September 26, 2005
UCSD Researchers Show Immunostimulatory DNA Reverses Airway Scarring and Inflammation in a Mouse Model of Asthma
The structural changes including airway scarring and inflammation that contribute to severe breathing problems associated with asthma were significantly reversed in mice treated with immunostimulatory sequences of DNA (ISS), a novel therapy developed by researchers at the University of California, San Diego (UCSD) School of Medicine.
Published in the December 15, 2004 issue of the Journal of Immunology (Volume 173, No. 12), the study demonstrated that systemic administration of ISS to mice with scarred and inflamed airways significantly reduced the degree of blockage and scarring. The researchers also determined the specific mechanisms used by ISS to reverse structural changes caused by asthma in the lung.
Asthma is a chronic lung disorder affecting upwards of 20 million Americans, characterized by narrowed, scarred, or mucus-obstructed airways in the lungs, leading to severe difficulty in breathing. According to the American Academy of Allergy, Asthma & Immunology, even mild asthma can be life-threatening.
Jae Youn Cho, M.D., Ph.D., Assistant Project Scientist, UCSD Department of Medicine, and the study’s first author, noted that “repeated episodes of asthma can induce structural changes in the airway, so that the airways constrict more easily and cause asthmatics to have breathing problems. We found that ISS therapy actually reversed these structural changes.”
Developed by Eyal Raz, M.D., a UCSD professor of medicine and one of the co-authors of the paper in the Journal of Immunology, ISS are short synthetic DNA molecules that mimic the properties of bacterial DNAs in stimulating a specific type of immune response to allergens or toxic substances. In previous studies, ISS was shown to prevent the inflammation and airway obstruction in mouse models of asthma. The new study is the first to investigate the therapy’s role in reducing already established scarring and inflammation in a model of allergen induced asthma.
Over a three month period, the scientists administered an allergen by inhalation, which resulted in mucus and collagen build-up, with the characteristic hyperreactive and inflamed airways of asthma. One group of mice which had already developed scarring and inflammation of their airways was given ISS every other week for one or three months, while a second group of mice received a placebo. Several laboratory methods were used to study the lungs of both groups of mice. Mice that received ISS had less scarring of their bronchial tubes, reduced thickness of the smooth muscle layer surrounding the bronchial tubes which contributes to constriction of the airways, and less mucus production.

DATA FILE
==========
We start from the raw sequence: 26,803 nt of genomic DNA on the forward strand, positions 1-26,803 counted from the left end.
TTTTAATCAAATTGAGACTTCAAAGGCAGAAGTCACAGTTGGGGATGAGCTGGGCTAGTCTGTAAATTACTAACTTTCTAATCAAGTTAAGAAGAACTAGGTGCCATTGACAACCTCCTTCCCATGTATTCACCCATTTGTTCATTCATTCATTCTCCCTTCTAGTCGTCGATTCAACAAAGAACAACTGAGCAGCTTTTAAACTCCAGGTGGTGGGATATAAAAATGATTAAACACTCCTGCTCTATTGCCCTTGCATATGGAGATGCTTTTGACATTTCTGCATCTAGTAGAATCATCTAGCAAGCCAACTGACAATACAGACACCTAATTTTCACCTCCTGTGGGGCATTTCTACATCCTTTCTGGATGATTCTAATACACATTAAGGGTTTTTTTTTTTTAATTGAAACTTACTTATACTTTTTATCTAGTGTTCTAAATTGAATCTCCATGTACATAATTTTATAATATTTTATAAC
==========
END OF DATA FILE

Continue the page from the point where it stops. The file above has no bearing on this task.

In further studies, the researchers found that the mechanism used by ISS to reverse airway blockage was threefold. It reduced the expression of TGF-beta 1, a growth factor that is associated with excess fibrous tissue growth in the tissue surrounding the bronchial tubes. ISS also reduced levels of an immune-response regulatory protein called thymus- and activation-regulated chemokine (TARC), which is involved in recruiting immune cells to the airway. In addition, ISS reduced the number of white cells called eosinophils and peribronchial CD4+ lymphocytes, which contribute to the immune and inflammatory response.
The study’s senior author, David H. Broide, M.D., UCSD professor of medicine, noted that the “National Institutes of Health’s Immune Tolerance Network, which supports translational research, has just awarded UCSD a grant to study a derivative of this therapy (ISS conjugated to ragweed) in human subjects with ragweed-induced asthma. As ragweed is not endemic to San Diego the clinical component of the study will be conducted at research sites in the Northeast, while mechanistic studies on sputum specimens will be performed at UCSD.”
In addition to Broide, Cho and Raz, authors of the paper were Marina Miller, M.D.; Kwang Je Baek, M.D.; Ji Won Han, M.D.; Jyothi Nayar, B.S.; Sook Young Lee, M.D.; Kirsti McElwain, B.S.; and Shauna McElwain, B.S.. The study was supported by the National Institutes of Health.
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